Bronteana: Bronte Studies Blog Archives

May 2, 2006

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Filed under: Bronteana,Fan Letters,Uncategorized — by bronteana @ 12:48 am

Caution: Books Ahead

This article is delightful.

Some books, perhaps, should come equipped with warnings.“Caution: This text could change your life.” “Attention: Reading can be hazardous to entrenched opinions.”Or maybe just a simple, “Warning: Do not try this at home.”

“Dear Mr. Lewis,Closet walls hurt. I'm not sure whether there is any significant difference between the pliability of the back of your wardrobe and the back of my closet, but I can personally attest to the immovability of my closet's walls. I learned this after throwing my 8-year-old body full force against this rigid impediment, hoping that velocity would somehow allow me to break out into Narnia.”

What young Calli Strellnauer failed to appreciate was that she needn't crash into closets to reach Narnia. No, all she had to do was pick up a book and turn the page.It is something the high schooler has done countless times over the decade or so since she first explored that closet full force. But no matter how many pages she's turned, Calli cannot forget the impact author C.S. Lewis had on her young life.

And what does Narnia have to do with the Brontës? Aside from Georgie Henley playing Young Jane Eyre in the new BBC production? Well, that, my friends, will have to wait for another post…

In the five years Montana has been participating in Letters About Literature, they've been responding to J.K. Rowling of Harry Potter fame, to Montana writer Ben Mikaelsen, to Dr. Seuss and to outdoor-adventure writer Gary Paulsen.

But they've also responded to the likes of Charlotte Bronte, who, were she still living, would have received a letter this spring from Kalispell's McKenzie Javorka, a letter that earned her second place among Montana's seventh- and eighth-graders.

Her parents were going through a rough patch when McKenzie found Bronte, she wrote, and her big sister was heading off to college.

“I found myself alone, anxious and unhappy.”

Then along came “Jane Eyre,” and “as I finally closed the (book) and turned out my light, I felt an emotion I had thought was lost to me forever: peacefulness.”

October 15, 2005

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Filed under: Fan Letters,Jane Eyre,Jane Eyre: The Musical,Media,Music Theatre,Reviews — by bronteana @ 12:51 am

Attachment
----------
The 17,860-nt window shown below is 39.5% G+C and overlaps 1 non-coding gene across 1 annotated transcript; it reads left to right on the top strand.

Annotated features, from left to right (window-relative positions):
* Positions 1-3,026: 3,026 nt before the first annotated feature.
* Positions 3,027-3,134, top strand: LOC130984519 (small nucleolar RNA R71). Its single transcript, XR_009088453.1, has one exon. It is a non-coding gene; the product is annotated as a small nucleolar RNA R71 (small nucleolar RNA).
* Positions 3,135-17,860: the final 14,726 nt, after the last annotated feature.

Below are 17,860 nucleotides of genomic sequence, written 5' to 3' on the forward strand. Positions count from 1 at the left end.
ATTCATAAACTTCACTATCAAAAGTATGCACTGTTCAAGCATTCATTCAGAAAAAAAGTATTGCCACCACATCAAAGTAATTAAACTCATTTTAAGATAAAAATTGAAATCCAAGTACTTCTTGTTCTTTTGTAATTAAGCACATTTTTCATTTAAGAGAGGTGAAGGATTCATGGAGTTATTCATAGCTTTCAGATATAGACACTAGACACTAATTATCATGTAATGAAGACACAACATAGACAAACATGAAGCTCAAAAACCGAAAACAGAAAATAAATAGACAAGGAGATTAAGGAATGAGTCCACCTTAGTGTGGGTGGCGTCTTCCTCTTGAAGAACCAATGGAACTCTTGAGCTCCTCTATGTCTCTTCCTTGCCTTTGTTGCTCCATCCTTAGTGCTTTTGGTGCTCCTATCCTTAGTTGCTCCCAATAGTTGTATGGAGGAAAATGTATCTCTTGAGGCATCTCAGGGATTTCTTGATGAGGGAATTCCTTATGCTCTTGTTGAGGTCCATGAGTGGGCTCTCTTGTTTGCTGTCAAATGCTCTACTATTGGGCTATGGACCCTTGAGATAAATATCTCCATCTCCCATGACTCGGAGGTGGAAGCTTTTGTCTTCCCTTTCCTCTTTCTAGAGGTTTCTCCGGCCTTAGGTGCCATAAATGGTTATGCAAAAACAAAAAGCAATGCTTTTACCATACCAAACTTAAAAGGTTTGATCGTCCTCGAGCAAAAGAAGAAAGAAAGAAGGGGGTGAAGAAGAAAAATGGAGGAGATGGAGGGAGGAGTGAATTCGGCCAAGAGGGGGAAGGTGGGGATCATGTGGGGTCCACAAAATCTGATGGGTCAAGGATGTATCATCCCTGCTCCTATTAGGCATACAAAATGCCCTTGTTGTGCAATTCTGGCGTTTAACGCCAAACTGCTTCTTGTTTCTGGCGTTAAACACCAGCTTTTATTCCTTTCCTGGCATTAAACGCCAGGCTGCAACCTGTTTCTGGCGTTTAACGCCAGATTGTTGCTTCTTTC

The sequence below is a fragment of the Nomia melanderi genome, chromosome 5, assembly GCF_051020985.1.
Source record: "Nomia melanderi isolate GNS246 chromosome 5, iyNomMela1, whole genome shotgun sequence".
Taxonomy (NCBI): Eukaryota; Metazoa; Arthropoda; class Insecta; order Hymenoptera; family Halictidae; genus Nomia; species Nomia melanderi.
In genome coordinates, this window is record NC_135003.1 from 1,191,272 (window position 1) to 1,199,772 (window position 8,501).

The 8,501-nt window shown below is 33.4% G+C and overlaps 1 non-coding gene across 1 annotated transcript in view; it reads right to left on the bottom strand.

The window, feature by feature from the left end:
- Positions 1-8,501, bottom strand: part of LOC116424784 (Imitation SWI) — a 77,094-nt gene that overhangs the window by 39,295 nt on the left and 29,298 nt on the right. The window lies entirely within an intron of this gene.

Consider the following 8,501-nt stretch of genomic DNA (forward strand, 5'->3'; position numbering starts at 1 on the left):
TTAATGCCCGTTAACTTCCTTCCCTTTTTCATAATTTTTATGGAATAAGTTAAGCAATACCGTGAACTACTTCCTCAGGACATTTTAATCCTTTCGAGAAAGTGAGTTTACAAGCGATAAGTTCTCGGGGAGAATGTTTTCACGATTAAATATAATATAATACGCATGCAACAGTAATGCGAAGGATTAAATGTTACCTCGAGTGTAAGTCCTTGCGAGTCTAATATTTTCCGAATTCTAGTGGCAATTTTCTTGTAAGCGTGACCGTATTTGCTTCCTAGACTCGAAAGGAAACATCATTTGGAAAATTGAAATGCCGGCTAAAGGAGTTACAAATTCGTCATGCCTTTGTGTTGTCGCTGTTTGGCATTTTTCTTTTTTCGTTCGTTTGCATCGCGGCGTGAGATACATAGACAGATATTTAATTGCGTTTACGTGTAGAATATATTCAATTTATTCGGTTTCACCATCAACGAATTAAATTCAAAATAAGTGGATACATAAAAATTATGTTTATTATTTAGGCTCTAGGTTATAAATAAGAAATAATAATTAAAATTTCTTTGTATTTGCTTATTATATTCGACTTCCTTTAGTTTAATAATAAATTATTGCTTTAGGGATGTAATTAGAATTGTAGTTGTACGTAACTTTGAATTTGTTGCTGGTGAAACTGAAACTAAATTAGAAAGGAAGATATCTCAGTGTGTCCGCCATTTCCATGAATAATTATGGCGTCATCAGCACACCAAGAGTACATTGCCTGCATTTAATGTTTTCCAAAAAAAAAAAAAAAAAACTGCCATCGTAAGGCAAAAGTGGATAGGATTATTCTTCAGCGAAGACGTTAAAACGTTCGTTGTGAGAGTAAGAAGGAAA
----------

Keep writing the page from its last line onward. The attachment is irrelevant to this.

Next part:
U of Maryland JE Review: I'm so glad to have such dedicated friends! My informant at the U of Maryland has seen their production of Jane Eyre twice now- once on opening night- and is planning on seeing it again. I refrained from reviewing the show after the first performance because things got off to a poor beginning. The biggest problem being that the actor playing Rochester is very ill and yet they did not bring in an understudy. Out of sympathy for him I did not want to pass along the review. The good news is that this performance was "MUCH better" in almost every respect. In a previous Brontëana post I quoted James barbour on the difficulty of the Rochester role, which puts tremendous demands on the vocal range of a performer. I can imagine the frustration of having to perform such a taxing role while even slightly impaired. I once lost my voice in the middle of a vocal recital. To him much respect for not only pulling through but coming back stronger this time around- even while he is still unwell. A few things from her earlier review that I really want to mention: "Mostly, I just felt bad for the guy and wanted to burst out singing his lines for him. But a soprano Rochy would've been weird. Plus all the people sitting around me would've not been thrilled." I actually have a recording of her singing one of Rochester's songs. (Hey, they're catchy!) Other observations (from the shakey opening night): "Jane (Joanna Howard) – She was decent. Not spectacular, but she could sing, at least. Unfortunately, she is a soprano with absolutely NO lower range (or no confidence in it, anyway), so she transposed a damn lot of notes. That made me cringe quite a lot, because it just wasn't done very well. She was at least solid enough to hold the show together, though. Once she got comfortable and stopped concentrating so hard on singing perfectly and put some feeling behind it, she really was a good actress. I suspect she's heard the OBC quite a lot too, which really isn't a complaint. Helen Burns (Elizabeth J. Zimmerman) – She was wonderful! I would've been kicking myself for not auditioning had Helen been bad, but this was a good Helen. She wasn't as strong an actress, but she has a lovely voice. Her weak points were that she kept bobbing her head, and she didn't seem to bring young Jane in as well as she could have. She also played Mary Ingram. Richard Mason (Christopher Wilson) – Oh! He could sing! it was sad they cut his song to Bertha at the end, because he could sing! Not a bad actor either. St. John Rivers (David Fair) – He could *really* sing! It's a *double* shame they cut his song in half! 😛 He would've made a nice Rochy u/s too, so I really have no idea why they didn't train him up for't. ::sigh:: I have a hard time hating musical!St. John as much as I hate novel!St. John, though. Methinks it's because he started off as Stephen Buntrock, so he's become too nice. Oh well. Edward Fairfax Rochester (James Gardiner)Unfortunately, the poor boy was SICK AS A DOG tonight. He ended up having to speak most of his sung lines. It was truly tragic–both for the audience and, I suspect, for him. He gets kudos for going on stage anyway, but it was truly wretched. Most of the time, when he got into a duet, he'd back off some of his lines altogether and let the girl sing by herself, which messed up some of the dynamics. He did try to speak most of the important lines, though, but it was sometimes hard to hear him. He does sound like he might have a very nice voice when he's not sick, though. And he sure tried hard!! But such things can ruin shows, and I'm trying to figure out WHY ON EARTH they didn't have an u/s." And for the second viewing: Jane: "Was absolutely wonderful for the most part. They seem to have solved her pitch problems by giving her starting notes in the orchestra. The orchestra: "Fab." Mrs.Fairfax: "Was a *riot*" Blanche: "Was very cute. I think, actually, she's holding back because she's opera trained and worried about busting the mic. Helen: "Isn't doing the head-bob thing nearly as much, which is nice." Rochester: "Rochy's still sick, but he managed to sing a bit more of "Sirens," at least. I must reiterate that he's a wonderful actor and pulls off the spoken lines well. Also the Rochy/Jane chemistry was MUCH better tonight." And: "The other thing I'd forgot to gush about yesterday was the set. They did some really kick-ass work with that, so kudos to them!" In closing, she would like to say "Good luck to Rochy" and "the conductor was fab." 🙂